Learning that their parents are divorcing is a traumatic experience for children. Trying to navigate through the new way of life can be a challenge for the kids. Some children may talk about their feelings related to the divorce to their parents, but it’s often necessary for them to have a bigger support system.
It might be helpful for the children to have other trusted adults that they can turn to when they need to talk. These individuals can also help the parents to ensure that there aren’t any emerging issues that need to be addressed.
Who should be in a child’s support system?
Your child has to be able to trust the adults who are around them. Even if your child never talks to them about the divorce, these adults can still help to support the child. It might be helpful for you to let these adults know the situation so they can be prepared if the child comes to them.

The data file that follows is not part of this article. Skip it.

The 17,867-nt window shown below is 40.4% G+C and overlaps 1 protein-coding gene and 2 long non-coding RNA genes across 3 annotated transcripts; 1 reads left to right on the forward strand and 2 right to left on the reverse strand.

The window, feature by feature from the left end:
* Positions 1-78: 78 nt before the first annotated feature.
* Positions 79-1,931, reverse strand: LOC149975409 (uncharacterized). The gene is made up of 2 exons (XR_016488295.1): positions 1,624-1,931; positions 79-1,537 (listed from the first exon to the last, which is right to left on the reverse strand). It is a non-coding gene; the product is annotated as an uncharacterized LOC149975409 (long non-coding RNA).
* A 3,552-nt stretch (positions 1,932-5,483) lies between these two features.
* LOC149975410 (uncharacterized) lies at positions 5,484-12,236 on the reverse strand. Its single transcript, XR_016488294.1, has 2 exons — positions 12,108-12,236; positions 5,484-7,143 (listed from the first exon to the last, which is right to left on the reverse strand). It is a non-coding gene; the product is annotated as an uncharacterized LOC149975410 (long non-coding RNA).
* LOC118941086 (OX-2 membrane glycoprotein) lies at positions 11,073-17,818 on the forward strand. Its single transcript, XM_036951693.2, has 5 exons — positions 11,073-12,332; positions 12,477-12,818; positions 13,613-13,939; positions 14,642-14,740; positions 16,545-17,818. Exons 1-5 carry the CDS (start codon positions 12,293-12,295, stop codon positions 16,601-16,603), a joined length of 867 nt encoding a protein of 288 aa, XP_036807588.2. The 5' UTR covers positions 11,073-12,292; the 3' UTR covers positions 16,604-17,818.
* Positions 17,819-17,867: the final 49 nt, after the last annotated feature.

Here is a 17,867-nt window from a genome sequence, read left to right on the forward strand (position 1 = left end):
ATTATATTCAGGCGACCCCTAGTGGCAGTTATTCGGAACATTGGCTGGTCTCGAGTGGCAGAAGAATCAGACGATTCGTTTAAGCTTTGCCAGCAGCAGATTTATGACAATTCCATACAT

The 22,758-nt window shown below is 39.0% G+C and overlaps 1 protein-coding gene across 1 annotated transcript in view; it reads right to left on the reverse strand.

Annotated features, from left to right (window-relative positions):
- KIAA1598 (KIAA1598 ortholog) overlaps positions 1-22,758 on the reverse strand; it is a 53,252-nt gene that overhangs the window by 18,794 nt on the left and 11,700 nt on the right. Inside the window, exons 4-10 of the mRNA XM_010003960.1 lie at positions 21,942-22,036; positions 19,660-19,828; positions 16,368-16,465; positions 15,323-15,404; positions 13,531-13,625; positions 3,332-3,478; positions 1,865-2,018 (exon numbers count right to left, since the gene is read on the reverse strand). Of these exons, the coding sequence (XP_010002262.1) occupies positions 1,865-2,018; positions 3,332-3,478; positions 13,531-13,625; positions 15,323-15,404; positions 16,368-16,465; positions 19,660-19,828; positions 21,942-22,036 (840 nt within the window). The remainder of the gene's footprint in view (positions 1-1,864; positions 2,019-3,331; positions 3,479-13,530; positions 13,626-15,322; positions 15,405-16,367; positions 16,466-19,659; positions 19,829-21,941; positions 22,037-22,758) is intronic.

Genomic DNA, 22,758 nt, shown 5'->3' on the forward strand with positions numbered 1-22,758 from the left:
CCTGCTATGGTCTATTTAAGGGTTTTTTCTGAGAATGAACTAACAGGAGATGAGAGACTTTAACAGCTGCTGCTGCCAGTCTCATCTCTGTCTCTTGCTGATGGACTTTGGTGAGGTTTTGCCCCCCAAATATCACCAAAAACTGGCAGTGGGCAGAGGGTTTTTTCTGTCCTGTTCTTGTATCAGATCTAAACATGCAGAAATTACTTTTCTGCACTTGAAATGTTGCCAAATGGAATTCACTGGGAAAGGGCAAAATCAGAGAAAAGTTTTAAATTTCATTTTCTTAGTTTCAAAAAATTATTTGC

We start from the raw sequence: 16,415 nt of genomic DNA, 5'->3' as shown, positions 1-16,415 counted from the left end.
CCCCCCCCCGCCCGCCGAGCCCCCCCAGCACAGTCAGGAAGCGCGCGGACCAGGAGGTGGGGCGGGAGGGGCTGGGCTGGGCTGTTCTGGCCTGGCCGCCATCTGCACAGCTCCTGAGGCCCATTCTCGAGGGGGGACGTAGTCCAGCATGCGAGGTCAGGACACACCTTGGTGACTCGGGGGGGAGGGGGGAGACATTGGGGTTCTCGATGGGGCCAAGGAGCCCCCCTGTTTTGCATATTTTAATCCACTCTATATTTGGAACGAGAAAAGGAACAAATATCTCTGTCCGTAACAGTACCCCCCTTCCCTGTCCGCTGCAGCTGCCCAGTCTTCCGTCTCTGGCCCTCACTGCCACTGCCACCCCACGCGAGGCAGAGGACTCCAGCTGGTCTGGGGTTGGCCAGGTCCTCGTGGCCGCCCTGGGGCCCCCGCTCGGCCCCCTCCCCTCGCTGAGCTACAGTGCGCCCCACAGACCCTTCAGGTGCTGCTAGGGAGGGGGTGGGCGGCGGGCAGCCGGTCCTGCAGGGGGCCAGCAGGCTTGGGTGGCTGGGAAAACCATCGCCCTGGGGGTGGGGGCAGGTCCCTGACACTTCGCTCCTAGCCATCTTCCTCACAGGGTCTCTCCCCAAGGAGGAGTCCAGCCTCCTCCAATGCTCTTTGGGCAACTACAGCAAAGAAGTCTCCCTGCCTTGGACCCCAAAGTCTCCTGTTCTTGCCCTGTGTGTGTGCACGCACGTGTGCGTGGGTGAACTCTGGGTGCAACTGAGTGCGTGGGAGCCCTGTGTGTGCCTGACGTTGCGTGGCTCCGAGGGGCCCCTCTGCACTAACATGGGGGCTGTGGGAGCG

Your child may feel comfortable talking to teachers, coaches, religious leaders, or their best friend’s parents. Having multiple options of who they want to speak to when they need someone may encourage them to be more open about what’s going on.
You and your ex should pay close attention to how the children are faring. One thing that can help them to thrive is having a parenting plan in place as fast as possible when you split up. This sets the terms for the parenting arrangement and includes the schedule they will follow. Knowing what to expect can help them to feel more secure.